In the search for the Twin Cities' best culinary creations, we often come across dishes that stop us mid-bite and force us to reflect on the level of thought and artistry chefs put into their work. The efforts of the chefs are often laborious, and the end results are regularly consumed before the full concept can be appreciated. We've been tracking down some of these dishes to get the chef's side of the story; their thoughts, motivations, and processes. It's our hope that we can give you a deeper insight into the talents of Twin Cities chefs and to have a better understanding of what you're getting when you sit down to dinner.
North Minneapolis' Victory 44 is easily one of the Twin Cities premier dining spots and its undeniable position as a forerunner in the Twin Cities small, chef-driven, highly creative restaurant scene speaks volumes about chef/owner Erick Harcey. Having a firm command on both technique and the understanding of flavors, Chef Harcey whimsically puts together plates of food that are both visually stunning and immensely balanced.
Chef Harcey is the driving force behind not only Victory 44, but his recent partnership with Rustica Bakery and Dogwood Coffee on the Southside of the city has also been met with critical acclaim. Parka continues on in a different vein than that of Victory 44, but the principles remain the same. Creative food elevated by an understanding of traditional technique and quality ingredients ensure that both restaurants are unmissable stops for dining in the Twin Cities.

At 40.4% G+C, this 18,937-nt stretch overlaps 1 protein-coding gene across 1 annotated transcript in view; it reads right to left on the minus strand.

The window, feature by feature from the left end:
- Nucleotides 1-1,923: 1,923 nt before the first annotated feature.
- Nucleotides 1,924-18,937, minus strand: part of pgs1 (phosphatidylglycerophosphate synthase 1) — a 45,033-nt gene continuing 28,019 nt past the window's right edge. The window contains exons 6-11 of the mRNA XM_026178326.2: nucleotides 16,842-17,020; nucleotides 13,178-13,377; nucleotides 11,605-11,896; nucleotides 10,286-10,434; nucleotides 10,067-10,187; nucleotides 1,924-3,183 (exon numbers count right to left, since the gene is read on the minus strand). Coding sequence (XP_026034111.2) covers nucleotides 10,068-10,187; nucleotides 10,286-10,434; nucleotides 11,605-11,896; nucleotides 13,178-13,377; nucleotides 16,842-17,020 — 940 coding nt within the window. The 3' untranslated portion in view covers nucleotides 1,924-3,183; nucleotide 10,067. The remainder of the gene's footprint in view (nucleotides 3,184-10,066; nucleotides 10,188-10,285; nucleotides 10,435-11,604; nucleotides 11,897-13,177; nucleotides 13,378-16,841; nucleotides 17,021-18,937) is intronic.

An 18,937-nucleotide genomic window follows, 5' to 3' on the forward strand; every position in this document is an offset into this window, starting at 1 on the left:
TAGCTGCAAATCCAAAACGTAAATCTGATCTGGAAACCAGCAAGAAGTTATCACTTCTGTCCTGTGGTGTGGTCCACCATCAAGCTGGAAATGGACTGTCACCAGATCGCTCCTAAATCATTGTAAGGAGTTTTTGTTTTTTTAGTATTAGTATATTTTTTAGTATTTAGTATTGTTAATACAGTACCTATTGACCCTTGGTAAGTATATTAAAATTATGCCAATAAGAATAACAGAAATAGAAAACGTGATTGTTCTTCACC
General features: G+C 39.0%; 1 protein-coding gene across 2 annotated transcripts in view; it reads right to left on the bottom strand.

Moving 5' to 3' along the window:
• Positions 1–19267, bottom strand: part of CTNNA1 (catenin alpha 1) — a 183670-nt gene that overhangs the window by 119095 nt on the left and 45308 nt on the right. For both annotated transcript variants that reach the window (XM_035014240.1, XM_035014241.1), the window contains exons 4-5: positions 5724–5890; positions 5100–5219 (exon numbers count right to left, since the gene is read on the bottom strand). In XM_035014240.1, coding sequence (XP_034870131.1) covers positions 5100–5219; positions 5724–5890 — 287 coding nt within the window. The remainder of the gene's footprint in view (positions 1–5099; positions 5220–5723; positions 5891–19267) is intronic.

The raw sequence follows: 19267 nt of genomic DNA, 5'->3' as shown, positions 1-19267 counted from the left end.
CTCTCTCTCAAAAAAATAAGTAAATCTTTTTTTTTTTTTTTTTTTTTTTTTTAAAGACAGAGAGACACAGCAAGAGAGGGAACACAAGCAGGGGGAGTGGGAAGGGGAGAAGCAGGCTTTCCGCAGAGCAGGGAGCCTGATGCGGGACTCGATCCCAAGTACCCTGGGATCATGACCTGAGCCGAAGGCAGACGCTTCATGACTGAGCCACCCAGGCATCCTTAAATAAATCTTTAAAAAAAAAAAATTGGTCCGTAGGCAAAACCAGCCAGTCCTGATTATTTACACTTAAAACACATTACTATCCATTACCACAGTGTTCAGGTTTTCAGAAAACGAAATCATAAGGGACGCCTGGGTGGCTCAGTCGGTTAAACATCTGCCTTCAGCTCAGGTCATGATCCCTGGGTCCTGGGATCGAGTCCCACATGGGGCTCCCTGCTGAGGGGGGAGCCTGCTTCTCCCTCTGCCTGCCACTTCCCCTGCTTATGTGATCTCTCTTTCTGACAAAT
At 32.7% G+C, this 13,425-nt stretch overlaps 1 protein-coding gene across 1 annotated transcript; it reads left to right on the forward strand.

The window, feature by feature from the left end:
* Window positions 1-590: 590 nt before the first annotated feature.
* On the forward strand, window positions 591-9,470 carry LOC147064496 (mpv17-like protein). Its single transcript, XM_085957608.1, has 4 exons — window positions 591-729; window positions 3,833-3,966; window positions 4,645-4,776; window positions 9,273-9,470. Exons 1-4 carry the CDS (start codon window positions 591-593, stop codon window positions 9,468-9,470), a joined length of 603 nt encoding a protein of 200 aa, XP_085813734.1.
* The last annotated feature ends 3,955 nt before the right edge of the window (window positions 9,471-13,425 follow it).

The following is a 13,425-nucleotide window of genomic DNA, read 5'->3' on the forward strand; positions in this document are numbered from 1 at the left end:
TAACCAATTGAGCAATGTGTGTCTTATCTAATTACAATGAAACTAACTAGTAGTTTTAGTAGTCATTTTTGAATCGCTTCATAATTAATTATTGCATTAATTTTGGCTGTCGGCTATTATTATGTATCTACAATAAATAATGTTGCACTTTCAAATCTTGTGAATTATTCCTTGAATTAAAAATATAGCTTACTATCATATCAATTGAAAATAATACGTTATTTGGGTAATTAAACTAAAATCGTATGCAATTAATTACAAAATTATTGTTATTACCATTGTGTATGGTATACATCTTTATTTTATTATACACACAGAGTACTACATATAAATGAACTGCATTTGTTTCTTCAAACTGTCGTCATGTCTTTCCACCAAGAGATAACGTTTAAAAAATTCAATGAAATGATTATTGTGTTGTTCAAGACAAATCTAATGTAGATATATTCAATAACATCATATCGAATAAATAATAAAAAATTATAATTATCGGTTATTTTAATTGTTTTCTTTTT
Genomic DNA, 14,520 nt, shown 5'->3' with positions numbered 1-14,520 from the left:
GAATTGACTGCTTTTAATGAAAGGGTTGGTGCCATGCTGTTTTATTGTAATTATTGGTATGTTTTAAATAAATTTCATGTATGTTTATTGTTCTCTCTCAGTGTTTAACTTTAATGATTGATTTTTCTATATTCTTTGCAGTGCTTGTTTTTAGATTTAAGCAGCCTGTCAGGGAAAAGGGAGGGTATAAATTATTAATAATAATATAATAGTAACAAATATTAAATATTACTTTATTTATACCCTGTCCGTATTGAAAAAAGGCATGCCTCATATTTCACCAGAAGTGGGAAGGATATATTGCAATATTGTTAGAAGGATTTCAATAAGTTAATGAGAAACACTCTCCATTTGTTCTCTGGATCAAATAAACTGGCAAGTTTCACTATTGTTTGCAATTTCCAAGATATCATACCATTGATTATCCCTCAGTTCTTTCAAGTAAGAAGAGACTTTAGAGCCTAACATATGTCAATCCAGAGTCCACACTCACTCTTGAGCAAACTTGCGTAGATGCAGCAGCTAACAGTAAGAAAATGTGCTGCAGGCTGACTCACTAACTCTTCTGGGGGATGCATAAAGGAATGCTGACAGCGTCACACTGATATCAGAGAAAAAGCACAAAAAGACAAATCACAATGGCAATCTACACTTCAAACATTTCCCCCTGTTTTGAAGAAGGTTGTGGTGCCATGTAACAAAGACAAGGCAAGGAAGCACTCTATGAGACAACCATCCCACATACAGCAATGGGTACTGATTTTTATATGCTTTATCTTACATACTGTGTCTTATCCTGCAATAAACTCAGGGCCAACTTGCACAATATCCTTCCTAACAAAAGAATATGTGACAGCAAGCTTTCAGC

Chef Harcey grew up in a small town just north of the cities and like many in his field, had exposure to good food early on. "I grew up around good food. My grandpa was a chef, the other one was a farmer," tells Harcey, "I've just always had good food around and I've always loved to eat."
"My mom is a phenomenal baker so we also had fresh breads and cookies and stuff and my dad was always a bit more of an adventurous cook. He'd make stir fry's or bubble and squeak or he was throwing stuff on the grill so we always ate a lot as a family."
Despite his history with food, Harcey was a self-proclaimed "late bloomer" to the career racket. He didn't immediately know what he wanted to do, and while he had entertained the idea of possibly being a chef, he wasn't exactly sure what that would entail. "I loved cooking and I was like, man, being a chef would be pretty cool, but I didn't really know what that meant. I knew that at least if I did something with my hands, like that or being a mechanic or playing the guitar I knew that was the area I wanted to be in. It seemed like cooking was the most love was at. Working on cars is fun, but then it's like you're working on cars and I wasn't that awesome of a guitar player to join the Smashing Pumpkins," quips Harcey.
Chef Harcey eventually decided to follow the way of the chef and as a result he found himself at Le Cordon Bleu. "I may have been the longest lasting student they had. It seemed like it drug out forever and I had things going on in-between there, but yeah I went and did the deal. I still wasn't sure about the career when I was in school. They're always working at the pace of the slower group of your class. Teachers say you're only able to push so far and there's a lot of that kind of politics crap. So you learn how to use a knife, big deal!"